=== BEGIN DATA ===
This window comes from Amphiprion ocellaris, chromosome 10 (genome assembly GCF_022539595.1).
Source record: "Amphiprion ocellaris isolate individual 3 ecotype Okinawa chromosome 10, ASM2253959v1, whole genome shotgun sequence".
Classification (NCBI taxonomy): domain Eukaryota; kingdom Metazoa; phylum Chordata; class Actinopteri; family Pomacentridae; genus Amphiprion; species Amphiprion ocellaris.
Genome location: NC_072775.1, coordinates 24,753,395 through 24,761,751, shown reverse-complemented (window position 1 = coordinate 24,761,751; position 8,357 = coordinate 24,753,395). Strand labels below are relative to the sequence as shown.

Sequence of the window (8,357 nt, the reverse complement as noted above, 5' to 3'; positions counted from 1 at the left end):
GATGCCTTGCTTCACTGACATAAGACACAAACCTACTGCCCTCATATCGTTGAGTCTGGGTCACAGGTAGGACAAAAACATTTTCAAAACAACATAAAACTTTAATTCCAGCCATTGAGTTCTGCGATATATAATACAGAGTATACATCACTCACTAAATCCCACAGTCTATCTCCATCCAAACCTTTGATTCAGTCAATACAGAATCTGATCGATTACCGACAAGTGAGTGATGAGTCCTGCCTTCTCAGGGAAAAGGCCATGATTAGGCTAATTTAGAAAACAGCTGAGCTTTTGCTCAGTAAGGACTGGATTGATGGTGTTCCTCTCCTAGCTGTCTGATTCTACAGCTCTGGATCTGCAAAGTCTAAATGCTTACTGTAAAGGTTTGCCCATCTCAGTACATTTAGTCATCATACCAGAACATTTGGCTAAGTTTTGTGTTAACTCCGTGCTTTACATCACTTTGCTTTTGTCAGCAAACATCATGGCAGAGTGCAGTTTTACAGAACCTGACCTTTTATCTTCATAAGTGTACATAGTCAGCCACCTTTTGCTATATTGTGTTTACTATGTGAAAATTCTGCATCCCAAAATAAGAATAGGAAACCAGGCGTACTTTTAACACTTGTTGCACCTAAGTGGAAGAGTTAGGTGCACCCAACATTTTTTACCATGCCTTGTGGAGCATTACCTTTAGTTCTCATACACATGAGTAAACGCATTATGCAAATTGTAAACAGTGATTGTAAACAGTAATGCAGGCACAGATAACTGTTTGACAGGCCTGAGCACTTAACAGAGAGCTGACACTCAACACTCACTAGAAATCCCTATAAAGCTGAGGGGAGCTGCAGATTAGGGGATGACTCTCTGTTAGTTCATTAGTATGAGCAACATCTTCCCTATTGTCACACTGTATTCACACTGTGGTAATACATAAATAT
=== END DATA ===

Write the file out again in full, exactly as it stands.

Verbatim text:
This window comes from Amphiprion ocellaris, chromosome 10 (genome assembly GCF_022539595.1).
Source record: "Amphiprion ocellaris isolate individual 3 ecotype Okinawa chromosome 10, ASM2253959v1, whole genome shotgun sequence".
Classification (NCBI taxonomy): domain Eukaryota; kingdom Metazoa; phylum Chordata; class Actinopteri; family Pomacentridae; genus Amphiprion; species Amphiprion ocellaris.
Genome location: NC_072775.1, coordinates 24,753,395 through 24,761,751, shown reverse-complemented (window position 1 = coordinate 24,761,751; position 8,357 = coordinate 24,753,395). Strand labels below are relative to the sequence as shown.

Sequence of the window (8,357 nt, the reverse complement as noted above, 5' to 3'; positions counted from 1 at the left end):
GATGCCTTGCTTCACTGACATAAGACACAAACCTACTGCCCTCATATCGTTGAGTCTGGGTCACAGGTAGGACAAAAACATTTTCAAAACAACATAAAACTTTAATTCCAGCCATTGAGTTCTGCGATATATAATACAGAGTATACATCACTCACTAAATCCCACAGTCTATCTCCATCCAAACCTTTGATTCAGTCAATACAGAATCTGATCGATTACCGACAAGTGAGTGATGAGTCCTGCCTTCTCAGGGAAAAGGCCATGATTAGGCTAATTTAGAAAACAGCTGAGCTTTTGCTCAGTAAGGACTGGATTGATGGTGTTCCTCTCCTAGCTGTCTGATTCTACAGCTCTGGATCTGCAAAGTCTAAATGCTTACTGTAAAGGTTTGCCCATCTCAGTACATTTAGTCATCATACCAGAACATTTGGCTAAGTTTTGTGTTAACTCCGTGCTTTACATCACTTTGCTTTTGTCAGCAAACATCATGGCAGAGTGCAGTTTTACAGAACCTGACCTTTTATCTTCATAAGTGTACATAGTCAGCCACCTTTTGCTATATTGTGTTTACTATGTGAAAATTCTGCATCCCAAAATAAGAATAGGAAACCAGGCGTACTTTTAACACTTGTTGCACCTAAGTGGAAGAGTTAGGTGCACCCAACATTTTTTACCATGCCTTGTGGAGCATTACCTTTAGTTCTCATACACATGAGTAAACGCATTATGCAAATTGTAAACAGTGATTGTAAACAGTAATGCAGGCACAGATAACTGTTTGACAGGCCTGAGCACTTAACAGAGAGCTGACACTCAACACTCACTAGAAATCCCTATAAAGCTGAGGGGAGCTGCAGATTAGGGGATGACTCTCTGTTAGTTCATTAGTATGAGCAACATCTTCCCTATTGTCACACTGTATTCACACTGTGGTAATACATAAATAT